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58 Year Old Female Solo Pilgrim Starting In Lisbon

Discussion in 'The Camino Portugues' started by Jaycee, Nov 15, 2017.

  1. Jaycee

    Jaycee New Member

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    Hi I am a 58 year old female who will be walking the Portuguese Camino solo next May. I will be starting in Lisbon. I did do the French Camino a few years ago on a bike with my husband. This trip was pre booked with luggage transfer etc. For my walk next year I want to experience carrying my own belongings and finding accommodation as I go. I have s few questions if anyone can help me.
    1. Will there be many other pilgrims around at that time of the year particularly at the start around Lisbon? I am a bit worried about getting lost or bring totally on my own.
    2. What do people do with their back packs and belongings when they go out for s meal or have a look around a town or visit museums etc. for safety if belongings do you need to take them with you everywhere you go.
    3. Will there be ATMs along the way or will I need to carry a fair bit of cash?
    4. Is Fatima worth a detour to visit?
    Thanks
     
    UnkleHammy likes this.
  2. UnkleHammy

    UnkleHammy Well-Known Member

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    @Wily walked that route earlier this year with his wife. He rarely misses a chance to post here and should be able to answer your questions he gets back from his current hiking trip.
     
    Last edited: Nov 17, 2017
  3. Crepes4Suzette

    Crepes4Suzette Well-Known Member

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    Hi Jaycee, and welcome to this forum. I didn't do the entire Portuguese from Lisbon, and can't help with several of your questions, but the waymarking was good. Some of the time in September it was possible to stay within eyesight of others, but not always.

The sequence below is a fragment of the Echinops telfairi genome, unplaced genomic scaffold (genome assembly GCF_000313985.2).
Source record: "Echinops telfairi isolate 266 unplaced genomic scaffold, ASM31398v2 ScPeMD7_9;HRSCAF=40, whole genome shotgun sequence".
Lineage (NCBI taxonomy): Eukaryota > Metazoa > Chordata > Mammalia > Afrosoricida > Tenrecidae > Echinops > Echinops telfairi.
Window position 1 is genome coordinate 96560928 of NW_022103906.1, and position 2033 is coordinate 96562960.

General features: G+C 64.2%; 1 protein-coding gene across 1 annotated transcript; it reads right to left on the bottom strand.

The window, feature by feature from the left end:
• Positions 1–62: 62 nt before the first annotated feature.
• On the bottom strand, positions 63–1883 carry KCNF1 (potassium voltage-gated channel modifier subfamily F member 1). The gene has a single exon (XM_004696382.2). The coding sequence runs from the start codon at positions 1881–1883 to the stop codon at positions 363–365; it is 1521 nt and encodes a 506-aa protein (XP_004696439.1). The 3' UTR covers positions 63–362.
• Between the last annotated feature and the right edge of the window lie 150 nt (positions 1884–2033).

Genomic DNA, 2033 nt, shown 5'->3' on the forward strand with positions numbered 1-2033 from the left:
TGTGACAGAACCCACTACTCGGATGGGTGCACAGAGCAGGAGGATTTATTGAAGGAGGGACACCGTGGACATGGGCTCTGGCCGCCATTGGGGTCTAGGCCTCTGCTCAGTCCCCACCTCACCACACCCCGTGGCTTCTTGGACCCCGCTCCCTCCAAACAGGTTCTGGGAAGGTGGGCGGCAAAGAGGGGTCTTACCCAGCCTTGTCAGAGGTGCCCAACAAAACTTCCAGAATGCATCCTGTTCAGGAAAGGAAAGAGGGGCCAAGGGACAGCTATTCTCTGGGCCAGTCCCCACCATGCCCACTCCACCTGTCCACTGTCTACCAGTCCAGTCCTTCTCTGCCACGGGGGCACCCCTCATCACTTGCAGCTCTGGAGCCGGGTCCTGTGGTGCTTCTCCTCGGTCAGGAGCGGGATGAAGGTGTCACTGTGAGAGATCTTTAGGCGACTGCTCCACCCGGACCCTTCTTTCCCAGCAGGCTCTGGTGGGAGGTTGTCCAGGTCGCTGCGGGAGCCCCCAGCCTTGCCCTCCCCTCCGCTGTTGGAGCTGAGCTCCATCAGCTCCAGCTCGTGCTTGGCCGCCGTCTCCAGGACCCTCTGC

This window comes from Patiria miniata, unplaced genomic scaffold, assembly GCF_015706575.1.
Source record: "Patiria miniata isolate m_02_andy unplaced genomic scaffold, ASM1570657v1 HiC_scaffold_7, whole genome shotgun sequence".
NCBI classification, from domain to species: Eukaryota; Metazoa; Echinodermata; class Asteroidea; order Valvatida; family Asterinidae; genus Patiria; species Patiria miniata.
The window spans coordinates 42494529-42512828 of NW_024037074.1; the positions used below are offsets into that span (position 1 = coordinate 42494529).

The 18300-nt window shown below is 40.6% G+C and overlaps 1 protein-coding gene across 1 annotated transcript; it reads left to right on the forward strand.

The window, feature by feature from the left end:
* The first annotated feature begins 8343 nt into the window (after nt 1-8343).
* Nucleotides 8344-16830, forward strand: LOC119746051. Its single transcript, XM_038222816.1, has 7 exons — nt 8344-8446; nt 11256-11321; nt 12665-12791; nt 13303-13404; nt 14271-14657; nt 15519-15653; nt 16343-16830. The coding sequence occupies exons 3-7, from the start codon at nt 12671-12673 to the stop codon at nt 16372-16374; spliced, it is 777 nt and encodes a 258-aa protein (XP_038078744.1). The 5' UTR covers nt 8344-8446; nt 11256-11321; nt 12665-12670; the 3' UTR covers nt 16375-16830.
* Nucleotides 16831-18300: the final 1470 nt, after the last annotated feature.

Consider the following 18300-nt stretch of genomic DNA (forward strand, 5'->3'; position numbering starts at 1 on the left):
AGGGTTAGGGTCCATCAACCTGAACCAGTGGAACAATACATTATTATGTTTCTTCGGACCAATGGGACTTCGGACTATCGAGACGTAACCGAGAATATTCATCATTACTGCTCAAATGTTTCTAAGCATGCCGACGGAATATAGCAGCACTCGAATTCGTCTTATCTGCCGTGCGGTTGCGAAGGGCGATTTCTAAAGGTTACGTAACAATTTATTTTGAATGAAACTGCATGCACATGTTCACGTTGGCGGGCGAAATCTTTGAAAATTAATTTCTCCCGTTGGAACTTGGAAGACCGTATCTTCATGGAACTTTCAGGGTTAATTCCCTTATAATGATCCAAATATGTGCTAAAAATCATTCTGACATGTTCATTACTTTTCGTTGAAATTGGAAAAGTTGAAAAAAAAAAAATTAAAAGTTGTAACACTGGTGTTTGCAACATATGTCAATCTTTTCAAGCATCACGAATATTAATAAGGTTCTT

Most people take their valuables with them and leave their backpacks at lodging in the evenings. I have a very lightweight nylon daypack to put the valuables in that aren't already in my waist-belt when going out to dinner or sightseeing, and I always keep valuables ON my body - even taking them into the shower. The albergues have you sign in with your passport, so they keep track of who is inside and although occasionally someone who leaves their electronics charging without supervision gets something stolen, I've not heard of people having their backpacks stolen from inside an albergue or pension. I have heard it happening in train stations and outside rest stops. Some albergues have lockers. Some people take a small lock for lockers, but they're so heavy that I never bother.

    There were plenty of ATMs along the way from Porto onward. As Unkle Hammy said, Wily did the Portuguese from Porto this last Spring and he'll probably have good information. Happy planning!
     
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  4. Paul McGranaghan

    Paul McGranaghan Member

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    Hi Jaycee,
    I walked the Portuguese route from Lisbon in March/April this year.
    It was VERY QUIET.
    I used the Brierley guide to get as far as Porto and then took the coastal route [which the guide covers in brief detail, but with good maps]. I did not get lost and always had accommodation. That said, I found the stage from Lisbon-Porto a bit of a trial: LOTS of walking on highways and accommodation was at times in a fire station sports hall, a hospital store room, an expensive hotel, and once in a place where the shops were shut for the day - although none of these things put me off and actually enriched the experience for me. But do prepare for 'roughing it' for the first while of your trip, and take plenty of care on the roads!!!